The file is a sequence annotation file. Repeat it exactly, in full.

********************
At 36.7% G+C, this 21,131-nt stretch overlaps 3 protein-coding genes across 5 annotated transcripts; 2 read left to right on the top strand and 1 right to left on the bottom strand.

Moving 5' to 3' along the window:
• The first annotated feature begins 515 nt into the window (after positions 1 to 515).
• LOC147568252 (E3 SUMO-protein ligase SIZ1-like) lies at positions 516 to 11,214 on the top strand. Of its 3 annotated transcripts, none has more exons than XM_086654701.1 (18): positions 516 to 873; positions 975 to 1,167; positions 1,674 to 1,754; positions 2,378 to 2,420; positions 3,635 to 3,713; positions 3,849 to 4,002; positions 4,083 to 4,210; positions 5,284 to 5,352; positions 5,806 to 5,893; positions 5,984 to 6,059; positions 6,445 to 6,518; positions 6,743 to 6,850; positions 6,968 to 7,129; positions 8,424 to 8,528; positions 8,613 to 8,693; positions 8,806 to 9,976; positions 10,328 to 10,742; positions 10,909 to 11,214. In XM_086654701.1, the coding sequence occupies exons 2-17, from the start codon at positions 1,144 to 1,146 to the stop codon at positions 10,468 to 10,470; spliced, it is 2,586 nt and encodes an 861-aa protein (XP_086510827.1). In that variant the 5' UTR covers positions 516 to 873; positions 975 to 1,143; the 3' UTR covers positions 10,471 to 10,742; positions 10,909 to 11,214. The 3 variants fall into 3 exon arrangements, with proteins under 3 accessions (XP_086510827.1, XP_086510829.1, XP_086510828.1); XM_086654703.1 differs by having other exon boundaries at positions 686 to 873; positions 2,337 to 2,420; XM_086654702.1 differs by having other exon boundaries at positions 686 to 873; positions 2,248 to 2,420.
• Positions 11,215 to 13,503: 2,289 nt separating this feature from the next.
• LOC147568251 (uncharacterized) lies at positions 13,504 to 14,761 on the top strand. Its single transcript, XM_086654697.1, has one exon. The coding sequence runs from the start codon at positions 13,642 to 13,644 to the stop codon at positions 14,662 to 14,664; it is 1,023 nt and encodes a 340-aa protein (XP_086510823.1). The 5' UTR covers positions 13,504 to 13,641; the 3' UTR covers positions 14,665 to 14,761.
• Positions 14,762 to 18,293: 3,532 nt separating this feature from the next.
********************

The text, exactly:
At 36.7% G+C, this 21,131-nt stretch overlaps 3 protein-coding genes across 5 annotated transcripts; 2 read left to right on the top strand and 1 right to left on the bottom strand.

Moving 5' to 3' along the window:
• The first annotated feature begins 515 nt into the window (after positions 1 to 515).
• LOC147568252 (E3 SUMO-protein ligase SIZ1-like) lies at positions 516 to 11,214 on the top strand. Of its 3 annotated transcripts, none has more exons than XM_086654701.1 (18): positions 516 to 873; positions 975 to 1,167; positions 1,674 to 1,754; positions 2,378 to 2,420; positions 3,635 to 3,713; positions 3,849 to 4,002; positions 4,083 to 4,210; positions 5,284 to 5,352; positions 5,806 to 5,893; positions 5,984 to 6,059; positions 6,445 to 6,518; positions 6,743 to 6,850; positions 6,968 to 7,129; positions 8,424 to 8,528; positions 8,613 to 8,693; positions 8,806 to 9,976; positions 10,328 to 10,742; positions 10,909 to 11,214. In XM_086654701.1, the coding sequence occupies exons 2-17, from the start codon at positions 1,144 to 1,146 to the stop codon at positions 10,468 to 10,470; spliced, it is 2,586 nt and encodes an 861-aa protein (XP_086510827.1). In that variant the 5' UTR covers positions 516 to 873; positions 975 to 1,143; the 3' UTR covers positions 10,471 to 10,742; positions 10,909 to 11,214. The 3 variants fall into 3 exon arrangements, with proteins under 3 accessions (XP_086510827.1, XP_086510829.1, XP_086510828.1); XM_086654703.1 differs by having other exon boundaries at positions 686 to 873; positions 2,337 to 2,420; XM_086654702.1 differs by having other exon boundaries at positions 686 to 873; positions 2,248 to 2,420.
• Positions 11,215 to 13,503: 2,289 nt separating this feature from the next.
• LOC147568251 (uncharacterized) lies at positions 13,504 to 14,761 on the top strand. Its single transcript, XM_086654697.1, has one exon. The coding sequence runs from the start codon at positions 13,642 to 13,644 to the stop codon at positions 14,662 to 14,664; it is 1,023 nt and encodes a 340-aa protein (XP_086510823.1). The 5' UTR covers positions 13,504 to 13,641; the 3' UTR covers positions 14,665 to 14,761.
• Positions 14,762 to 18,293: 3,532 nt separating this feature from the next.